What Impact Does Delays in Housing Developments Cause?

We have a responsibility to the environment and future generations to make sure we don’t do permanent damage in these areas so we have to make sure we develop a strategy to get development moving again without causing further problems to Solent sub-regions. However, by bringing all housing developments to a halt like this, and causing further delays in planning permission, could see a lot of contractors losing money – and in extreme cases, for smaller companies, going out of business.

As well as this, there’s the potential financial losses that could occur from possible loss of application fees – either from dissuading applicants to apply at this time, or from refunds due to non-determination, from 26 weeks or after an agreed extension of time.

There’s also the potential reduction in Community Infrastructure Levy (CIL) and new homes bonus payments (over £500k in 2018/19).

Not only that, councils still have to hit government housebuilding targets, even though a Solent-wide ban has been put in place. This means that effected Local Authorities will get behind on housing delivery, leaving them open to speculative development in the future. It’s a chicken and egg situation – the nitrate issue needs to be fixed, but pausing developments has a wider knock-on effect.

Is it Possible to be Nitrate Neutral?

There are regular discussions on this topic, with leading strategy planners and local councils holding meetings and public presentations on the topic. Together, there is a co-ordinated, sub-regional mitigation strategy in place to try and find solutions to the proposed problems. One of the proposed solutions is to see whether or not companies can become ‘nitrate neutral’ in order to offset the potential damage. The expectation is that significant greenfield developments (50+ dwellings) will need to achieve this nitration neutrality.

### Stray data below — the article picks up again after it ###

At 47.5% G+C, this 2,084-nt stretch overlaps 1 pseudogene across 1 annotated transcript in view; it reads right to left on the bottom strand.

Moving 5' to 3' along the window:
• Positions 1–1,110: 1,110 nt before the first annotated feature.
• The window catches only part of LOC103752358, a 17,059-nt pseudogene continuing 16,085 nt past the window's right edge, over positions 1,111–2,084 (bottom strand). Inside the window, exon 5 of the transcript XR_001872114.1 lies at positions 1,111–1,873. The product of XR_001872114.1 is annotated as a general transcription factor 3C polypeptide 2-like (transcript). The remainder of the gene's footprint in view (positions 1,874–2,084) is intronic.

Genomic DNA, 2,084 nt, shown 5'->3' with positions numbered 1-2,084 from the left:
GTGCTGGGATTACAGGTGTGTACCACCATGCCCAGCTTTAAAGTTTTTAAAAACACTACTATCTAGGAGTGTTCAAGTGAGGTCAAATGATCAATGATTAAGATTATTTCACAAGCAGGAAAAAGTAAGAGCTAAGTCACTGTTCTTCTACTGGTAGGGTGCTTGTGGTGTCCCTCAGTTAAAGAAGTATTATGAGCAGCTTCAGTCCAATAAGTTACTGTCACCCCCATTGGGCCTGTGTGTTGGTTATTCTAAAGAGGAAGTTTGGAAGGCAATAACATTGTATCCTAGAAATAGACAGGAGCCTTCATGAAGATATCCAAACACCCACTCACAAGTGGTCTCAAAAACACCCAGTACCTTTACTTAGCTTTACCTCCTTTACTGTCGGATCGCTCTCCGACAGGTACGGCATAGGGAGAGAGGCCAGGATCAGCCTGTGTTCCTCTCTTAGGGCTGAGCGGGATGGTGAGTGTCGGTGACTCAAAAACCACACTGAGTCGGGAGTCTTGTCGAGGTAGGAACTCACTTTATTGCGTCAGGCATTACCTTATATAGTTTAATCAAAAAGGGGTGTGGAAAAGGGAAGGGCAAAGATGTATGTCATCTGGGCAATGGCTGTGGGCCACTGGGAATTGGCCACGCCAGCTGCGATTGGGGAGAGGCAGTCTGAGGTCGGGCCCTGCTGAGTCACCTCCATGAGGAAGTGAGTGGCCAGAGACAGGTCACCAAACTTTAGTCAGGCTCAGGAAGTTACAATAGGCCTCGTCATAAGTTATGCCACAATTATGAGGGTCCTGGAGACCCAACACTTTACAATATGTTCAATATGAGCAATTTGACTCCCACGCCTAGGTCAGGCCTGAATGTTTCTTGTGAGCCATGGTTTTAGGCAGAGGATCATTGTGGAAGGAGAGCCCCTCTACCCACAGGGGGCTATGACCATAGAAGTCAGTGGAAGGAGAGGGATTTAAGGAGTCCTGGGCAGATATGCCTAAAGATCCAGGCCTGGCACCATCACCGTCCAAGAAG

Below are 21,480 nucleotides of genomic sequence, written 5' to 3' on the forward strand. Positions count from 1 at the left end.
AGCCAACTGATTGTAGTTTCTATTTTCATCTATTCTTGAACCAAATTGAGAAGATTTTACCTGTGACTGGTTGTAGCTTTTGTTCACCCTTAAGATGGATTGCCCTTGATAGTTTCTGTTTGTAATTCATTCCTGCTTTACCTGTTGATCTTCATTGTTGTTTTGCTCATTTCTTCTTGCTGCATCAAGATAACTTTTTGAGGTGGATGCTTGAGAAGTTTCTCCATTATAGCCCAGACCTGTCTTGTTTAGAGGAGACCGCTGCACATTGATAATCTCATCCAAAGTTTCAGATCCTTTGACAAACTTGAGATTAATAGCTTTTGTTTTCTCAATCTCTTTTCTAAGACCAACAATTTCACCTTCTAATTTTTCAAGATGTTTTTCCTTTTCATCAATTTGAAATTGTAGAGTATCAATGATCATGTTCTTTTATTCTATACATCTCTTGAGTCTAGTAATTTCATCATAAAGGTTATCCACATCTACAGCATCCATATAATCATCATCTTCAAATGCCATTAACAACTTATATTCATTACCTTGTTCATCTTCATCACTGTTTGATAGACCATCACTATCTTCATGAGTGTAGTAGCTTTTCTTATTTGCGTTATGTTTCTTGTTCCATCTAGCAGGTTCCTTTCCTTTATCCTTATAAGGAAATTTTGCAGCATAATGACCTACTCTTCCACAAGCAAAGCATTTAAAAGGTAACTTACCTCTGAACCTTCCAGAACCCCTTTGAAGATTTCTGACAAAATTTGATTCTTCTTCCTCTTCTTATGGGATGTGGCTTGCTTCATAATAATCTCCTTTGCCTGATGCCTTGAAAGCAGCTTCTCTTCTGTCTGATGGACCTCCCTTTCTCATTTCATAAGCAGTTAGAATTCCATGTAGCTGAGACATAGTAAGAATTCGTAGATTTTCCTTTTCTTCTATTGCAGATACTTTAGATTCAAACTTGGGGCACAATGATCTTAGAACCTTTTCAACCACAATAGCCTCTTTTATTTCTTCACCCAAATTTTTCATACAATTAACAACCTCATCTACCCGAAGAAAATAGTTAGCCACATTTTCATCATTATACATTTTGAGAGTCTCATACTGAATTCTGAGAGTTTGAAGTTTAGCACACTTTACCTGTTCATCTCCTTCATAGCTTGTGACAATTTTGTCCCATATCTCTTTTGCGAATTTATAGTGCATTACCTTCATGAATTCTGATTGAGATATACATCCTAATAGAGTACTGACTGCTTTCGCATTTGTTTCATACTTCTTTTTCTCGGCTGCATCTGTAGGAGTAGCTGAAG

For sites below 50 dwellings, it’s thought that the authorities will develop their own strategies to address impacts – something as simple as a financial contribution, either included within the CIL or levied separately, though no further details on this have been released yet. It’s thought that in the meantime, authorities were looking to meet an agreed water efficiency standard to enhance conditions. When putting in the sewage and drainage systems and water pipes to a house, the water that then flows in and out of homes goes through a nine-point filtering system to meet the standards – even then, the local sewage works will be heavily relied on for their efficiency of removing nitrates from the water. Even so, we all have a responsibility to the environment to make sure no permanent damage is done.

Many developers are looking to offset their proposals by taking additional farmland out of use. This approach is similar to that of Suitable Alternatively Natural Green Space (SANGS), however it will see high-quality farmland coming out of productive use; clearly this isn’t a suitable long-term strategy.

It’s strongly advised that developers, contractors and subcontractors engage with the local planning authority at the earliest point of the development process. This issue remains a serious concern to us and many other developers in the Solent region, and we will continue to monitor this issue.

Have you been impacted by the nitrate pollution issue in Hampshire? Join in the conversation on LinkedIn.